Solo Exhibition, Usina del Arte, Buenos Aires, Argentina, October 29 - December 30, 2016
David LaChapelle is a critically acclaimed photographer, best known for his hyper-profound social messages filtered through a surrealist lens of highly contrasted and vivid color schemes. LaChapelle is one of few photographers to successfully straddle the divide between the contemporary art world and celebrity filled editorial campaigns.
LaChapelle comes from a generation of artists taken under the wing of Andy Warhol in the 1980’s, whose influence is clearly reflected in LaChapelle’s photographs. His subjects generally include Hollywood sex symbols and post-apocalyptic consumer societies with obvious reference to religious iconography and art history.
The Usina del Arte is pleased to present a condensed compilation of David LaChapelle’s life’s work thus far. His first series on display, Good News for Modern Man, is a selection of black and white photographs reminiscent of Italian Renaissance and Pre-Raphaelites. Negative Currency follows as large colorful magnifications of international currency. The next selection, Earth Laughs in Flowers, is a take on Flemish still life made modern with flower bouquets adorned with dated everyday household items. The selections from Still Life contain found wax replicas of celebrities broken down into busts, limbs and digits, strategically placed within a cardboard box backdrop. Recollections in America contains 1970’s snapshots of family gatherings reappropriated into a collaged dystopian retrogrades. Land Scapes, LaChapelle’s most recent work from this exhibition, illustrates oil refinery plants lit up with eerie iridescent colors that highlight the triumph of the industrial revolution.
Sometimes satirical and at other times nostalgic, David LaChapelle’s work exhibits a critique of twenty-first century pop culture with loving imagery. The artist uses his photographic medium as a mirror held up to public, displaying the world we live in where consumerism rules and idolism fuels. This exhibition is not to be missed.
About David LaChapelle
David LaChapelle's career as a photographer began in the 1980s when his work caught the attention of Andy Warhol, who offered him his first job as a photographer at Interview Magazine. LaChapelle’s photographs of celebrities received high praise and he soon began to shoot for the best publishing houses, creating some of the most famous advertising campaigns of his generation.
The most striking of LaChapelle’s images have graced the covers and pages of Italian and French Vogue, Vanity Fair, GQ, Rolling Stone and iD. In addition to the editorial campaigns LaChapelle photographed some of the most famous faces on the planet, including Tupac Shakur, Madonna, Eminem, Andy Warhol, Philip Johnson, Lance Armstrong, Pamela Anderson, Lil 'Kim, Uma Thurman, Elizabeth Taylor, David Beckham, Jeff Koons, Leonardo DiCaprio, Hillary Clinton, Muhammad Ali, Britney Spears, Amanda Lepore, Katy Perry and Lady Gaga, to name a few.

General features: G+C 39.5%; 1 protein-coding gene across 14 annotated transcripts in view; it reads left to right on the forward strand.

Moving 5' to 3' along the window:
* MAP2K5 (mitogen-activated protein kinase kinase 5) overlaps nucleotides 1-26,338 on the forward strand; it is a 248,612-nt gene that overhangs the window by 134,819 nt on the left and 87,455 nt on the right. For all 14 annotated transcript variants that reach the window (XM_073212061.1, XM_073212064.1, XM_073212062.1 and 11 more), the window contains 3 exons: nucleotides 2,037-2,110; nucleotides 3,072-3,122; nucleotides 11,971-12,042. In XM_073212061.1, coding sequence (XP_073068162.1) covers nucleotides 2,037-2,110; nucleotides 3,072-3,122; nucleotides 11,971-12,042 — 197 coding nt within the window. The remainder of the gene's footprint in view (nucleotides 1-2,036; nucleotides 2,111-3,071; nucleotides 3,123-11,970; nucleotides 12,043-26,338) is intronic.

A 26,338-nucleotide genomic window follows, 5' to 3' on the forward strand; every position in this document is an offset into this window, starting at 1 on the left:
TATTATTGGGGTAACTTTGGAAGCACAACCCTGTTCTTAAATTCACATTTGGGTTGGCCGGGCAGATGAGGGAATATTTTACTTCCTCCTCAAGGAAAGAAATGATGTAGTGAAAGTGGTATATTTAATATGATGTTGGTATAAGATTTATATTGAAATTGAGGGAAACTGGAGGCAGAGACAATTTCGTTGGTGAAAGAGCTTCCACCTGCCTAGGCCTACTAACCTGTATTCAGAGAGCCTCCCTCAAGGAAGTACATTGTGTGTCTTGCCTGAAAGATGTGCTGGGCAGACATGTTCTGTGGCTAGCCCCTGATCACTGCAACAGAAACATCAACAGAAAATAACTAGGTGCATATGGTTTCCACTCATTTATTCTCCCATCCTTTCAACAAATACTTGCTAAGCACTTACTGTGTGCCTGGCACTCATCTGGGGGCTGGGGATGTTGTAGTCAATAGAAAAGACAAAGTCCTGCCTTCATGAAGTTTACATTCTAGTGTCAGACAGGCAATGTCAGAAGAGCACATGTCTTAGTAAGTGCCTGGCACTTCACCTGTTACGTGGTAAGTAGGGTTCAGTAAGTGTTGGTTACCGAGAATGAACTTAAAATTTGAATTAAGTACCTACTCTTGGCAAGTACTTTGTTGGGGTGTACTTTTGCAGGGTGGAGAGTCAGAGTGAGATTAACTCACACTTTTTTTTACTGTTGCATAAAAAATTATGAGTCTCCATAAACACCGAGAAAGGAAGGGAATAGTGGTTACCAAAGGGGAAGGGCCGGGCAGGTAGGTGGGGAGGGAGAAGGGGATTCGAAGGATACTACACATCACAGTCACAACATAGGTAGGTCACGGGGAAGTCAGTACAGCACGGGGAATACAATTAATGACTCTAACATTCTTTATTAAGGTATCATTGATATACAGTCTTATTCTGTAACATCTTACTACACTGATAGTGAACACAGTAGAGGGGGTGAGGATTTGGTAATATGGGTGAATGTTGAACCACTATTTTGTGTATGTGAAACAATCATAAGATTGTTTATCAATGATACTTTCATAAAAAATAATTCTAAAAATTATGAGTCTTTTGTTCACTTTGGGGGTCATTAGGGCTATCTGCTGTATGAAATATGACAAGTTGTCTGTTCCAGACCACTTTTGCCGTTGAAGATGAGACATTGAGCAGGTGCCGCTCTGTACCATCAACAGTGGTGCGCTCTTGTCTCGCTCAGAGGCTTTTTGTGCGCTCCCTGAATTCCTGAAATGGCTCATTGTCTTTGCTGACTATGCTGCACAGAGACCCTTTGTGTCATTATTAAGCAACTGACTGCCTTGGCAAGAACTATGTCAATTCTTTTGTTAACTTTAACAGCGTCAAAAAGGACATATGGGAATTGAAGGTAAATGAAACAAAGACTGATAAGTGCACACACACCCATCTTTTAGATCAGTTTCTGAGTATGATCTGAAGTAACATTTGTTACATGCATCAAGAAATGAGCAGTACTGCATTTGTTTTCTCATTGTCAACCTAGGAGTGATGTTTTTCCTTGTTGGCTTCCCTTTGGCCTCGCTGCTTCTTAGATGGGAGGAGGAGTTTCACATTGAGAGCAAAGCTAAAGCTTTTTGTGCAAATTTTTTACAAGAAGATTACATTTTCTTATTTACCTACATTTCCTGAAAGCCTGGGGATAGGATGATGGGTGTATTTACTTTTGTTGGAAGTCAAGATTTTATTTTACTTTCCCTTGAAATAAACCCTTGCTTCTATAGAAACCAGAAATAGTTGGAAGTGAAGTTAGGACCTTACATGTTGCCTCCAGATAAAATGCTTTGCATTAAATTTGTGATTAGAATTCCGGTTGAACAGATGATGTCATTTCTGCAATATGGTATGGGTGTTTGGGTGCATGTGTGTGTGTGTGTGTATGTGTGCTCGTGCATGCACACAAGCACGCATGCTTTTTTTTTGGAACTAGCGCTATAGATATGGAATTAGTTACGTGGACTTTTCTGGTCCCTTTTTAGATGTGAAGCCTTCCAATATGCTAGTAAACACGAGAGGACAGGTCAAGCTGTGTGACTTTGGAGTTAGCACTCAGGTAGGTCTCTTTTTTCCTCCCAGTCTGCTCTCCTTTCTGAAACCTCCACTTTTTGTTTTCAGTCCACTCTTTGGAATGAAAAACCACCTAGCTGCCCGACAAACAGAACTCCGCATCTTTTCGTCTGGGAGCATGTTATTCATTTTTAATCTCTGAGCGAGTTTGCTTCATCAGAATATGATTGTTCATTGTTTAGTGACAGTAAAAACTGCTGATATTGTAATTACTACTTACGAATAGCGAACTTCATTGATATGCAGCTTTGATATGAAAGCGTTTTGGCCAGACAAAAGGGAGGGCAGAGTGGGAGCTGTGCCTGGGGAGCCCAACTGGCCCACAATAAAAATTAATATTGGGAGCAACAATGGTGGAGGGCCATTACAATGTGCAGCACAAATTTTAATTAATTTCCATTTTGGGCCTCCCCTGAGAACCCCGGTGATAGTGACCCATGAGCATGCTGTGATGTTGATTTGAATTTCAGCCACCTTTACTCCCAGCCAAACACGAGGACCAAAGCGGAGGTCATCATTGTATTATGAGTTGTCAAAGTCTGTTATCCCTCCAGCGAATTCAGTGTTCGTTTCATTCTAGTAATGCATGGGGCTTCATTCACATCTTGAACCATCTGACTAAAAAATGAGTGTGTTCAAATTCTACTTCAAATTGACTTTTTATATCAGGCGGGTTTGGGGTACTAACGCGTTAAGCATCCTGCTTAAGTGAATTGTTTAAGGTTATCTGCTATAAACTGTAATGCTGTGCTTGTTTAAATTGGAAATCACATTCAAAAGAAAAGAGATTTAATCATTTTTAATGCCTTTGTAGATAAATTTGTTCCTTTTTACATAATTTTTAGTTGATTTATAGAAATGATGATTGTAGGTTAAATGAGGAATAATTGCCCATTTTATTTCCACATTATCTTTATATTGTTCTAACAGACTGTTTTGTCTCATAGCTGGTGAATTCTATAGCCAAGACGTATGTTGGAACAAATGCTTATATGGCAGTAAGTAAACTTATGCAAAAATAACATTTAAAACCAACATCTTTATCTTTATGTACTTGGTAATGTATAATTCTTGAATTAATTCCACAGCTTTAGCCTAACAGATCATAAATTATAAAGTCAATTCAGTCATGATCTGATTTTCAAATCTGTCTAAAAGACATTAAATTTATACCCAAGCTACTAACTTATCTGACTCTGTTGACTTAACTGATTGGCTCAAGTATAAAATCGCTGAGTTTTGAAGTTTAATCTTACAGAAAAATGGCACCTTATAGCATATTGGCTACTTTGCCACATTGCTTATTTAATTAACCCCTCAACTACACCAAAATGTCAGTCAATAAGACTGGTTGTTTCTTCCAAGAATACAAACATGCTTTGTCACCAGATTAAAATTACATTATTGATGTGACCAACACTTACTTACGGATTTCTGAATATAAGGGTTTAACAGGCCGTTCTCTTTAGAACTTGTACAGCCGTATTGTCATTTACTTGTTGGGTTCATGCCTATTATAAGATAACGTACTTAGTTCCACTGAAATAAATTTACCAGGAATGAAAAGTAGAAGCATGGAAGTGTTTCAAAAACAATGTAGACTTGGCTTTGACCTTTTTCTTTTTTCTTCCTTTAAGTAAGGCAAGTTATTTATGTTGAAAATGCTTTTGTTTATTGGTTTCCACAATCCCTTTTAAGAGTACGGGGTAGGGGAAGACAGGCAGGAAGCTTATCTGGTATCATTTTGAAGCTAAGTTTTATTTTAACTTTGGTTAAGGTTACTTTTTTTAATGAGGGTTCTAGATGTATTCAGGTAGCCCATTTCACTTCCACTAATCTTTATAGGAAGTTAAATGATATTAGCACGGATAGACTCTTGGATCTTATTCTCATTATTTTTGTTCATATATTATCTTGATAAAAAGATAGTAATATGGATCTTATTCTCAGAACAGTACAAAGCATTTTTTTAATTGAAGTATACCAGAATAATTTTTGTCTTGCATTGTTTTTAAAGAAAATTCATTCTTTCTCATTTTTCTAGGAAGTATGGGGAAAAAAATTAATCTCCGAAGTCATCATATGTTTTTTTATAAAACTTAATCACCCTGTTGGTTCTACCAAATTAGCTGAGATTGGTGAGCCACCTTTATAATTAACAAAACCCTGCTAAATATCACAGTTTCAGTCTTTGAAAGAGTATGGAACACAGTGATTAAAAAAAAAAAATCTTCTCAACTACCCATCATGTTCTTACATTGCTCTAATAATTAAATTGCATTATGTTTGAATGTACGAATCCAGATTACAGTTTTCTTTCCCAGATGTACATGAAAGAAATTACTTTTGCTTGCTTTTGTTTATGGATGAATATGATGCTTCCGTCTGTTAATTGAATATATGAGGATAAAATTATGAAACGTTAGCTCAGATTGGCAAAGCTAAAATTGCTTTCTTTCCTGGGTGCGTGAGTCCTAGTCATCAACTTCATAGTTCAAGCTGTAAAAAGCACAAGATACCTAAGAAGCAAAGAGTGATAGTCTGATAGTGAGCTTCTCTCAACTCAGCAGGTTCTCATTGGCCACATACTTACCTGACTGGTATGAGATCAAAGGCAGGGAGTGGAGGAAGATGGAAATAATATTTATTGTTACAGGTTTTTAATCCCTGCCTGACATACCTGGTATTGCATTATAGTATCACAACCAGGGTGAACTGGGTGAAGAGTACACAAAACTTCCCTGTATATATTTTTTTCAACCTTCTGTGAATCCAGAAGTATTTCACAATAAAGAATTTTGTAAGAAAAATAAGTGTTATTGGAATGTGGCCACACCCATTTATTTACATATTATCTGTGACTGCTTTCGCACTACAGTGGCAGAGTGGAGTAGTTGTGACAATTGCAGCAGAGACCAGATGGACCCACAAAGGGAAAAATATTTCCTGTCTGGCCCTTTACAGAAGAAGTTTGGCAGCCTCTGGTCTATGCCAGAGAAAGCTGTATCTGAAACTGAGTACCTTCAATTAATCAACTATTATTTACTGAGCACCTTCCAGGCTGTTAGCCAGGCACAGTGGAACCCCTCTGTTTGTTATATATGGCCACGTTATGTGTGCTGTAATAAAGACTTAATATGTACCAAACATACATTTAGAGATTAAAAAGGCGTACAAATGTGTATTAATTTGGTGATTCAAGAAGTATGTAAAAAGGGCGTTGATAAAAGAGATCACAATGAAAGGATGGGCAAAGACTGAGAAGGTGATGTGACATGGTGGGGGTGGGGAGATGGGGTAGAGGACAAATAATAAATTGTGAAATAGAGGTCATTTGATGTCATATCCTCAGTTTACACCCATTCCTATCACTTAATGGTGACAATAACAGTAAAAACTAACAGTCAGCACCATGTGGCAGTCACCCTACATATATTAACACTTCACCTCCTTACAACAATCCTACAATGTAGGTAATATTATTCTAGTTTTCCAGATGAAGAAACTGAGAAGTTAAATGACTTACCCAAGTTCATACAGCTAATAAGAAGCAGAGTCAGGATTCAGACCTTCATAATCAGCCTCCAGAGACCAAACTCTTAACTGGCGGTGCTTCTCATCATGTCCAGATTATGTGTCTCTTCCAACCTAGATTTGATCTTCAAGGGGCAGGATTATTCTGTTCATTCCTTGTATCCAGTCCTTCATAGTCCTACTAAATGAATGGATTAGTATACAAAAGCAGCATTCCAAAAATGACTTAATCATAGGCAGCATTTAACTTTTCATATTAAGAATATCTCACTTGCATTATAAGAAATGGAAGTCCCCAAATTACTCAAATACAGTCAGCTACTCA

After establishing himself as a heavyweight in contemporary photography, LaChapelle decided to diversify and began directing music videos, live theatrical events and documentary films. His directing credits include music videos for artists such as Christina Aguilera, Moby, Jennifer Lopez, Amy Winehouse, Britney Spears and No Doubt. His stage work includes The Red Piano with Elton John at Caesar's Palace, in which he designed and directed. His growing interest in film led him to shoot the short Krumped, which became a Sundance award winner. Then came RIZE, the feature that Lion Gate Films acquired for worldwide distribution.
In 2006 LaChapelle decided to minimize his involvement in commercial photography and return to its roots by focusing on fine arts photography. Since then, he has exhibited in commercial galleries and worldwide public institutions.
Tuesday - Thursday from 2pm till 7pm and Friday till Sunday
from 12 pm till 9pm
Guided tours spread the architecture and history of the Florentine castle built by the architect Giovanni Chiogna to house the former Italo Argentina de Electricidad and subsequent recycling to assign him to the city two concert halls with excellent sound quality.
Saturdays, Sundays and holidays from 14 to 18hrs Free activity Duration: '45 Capacity: 40 people (no reserve)email@example.com
More information to follow.
Usina Del Arte Website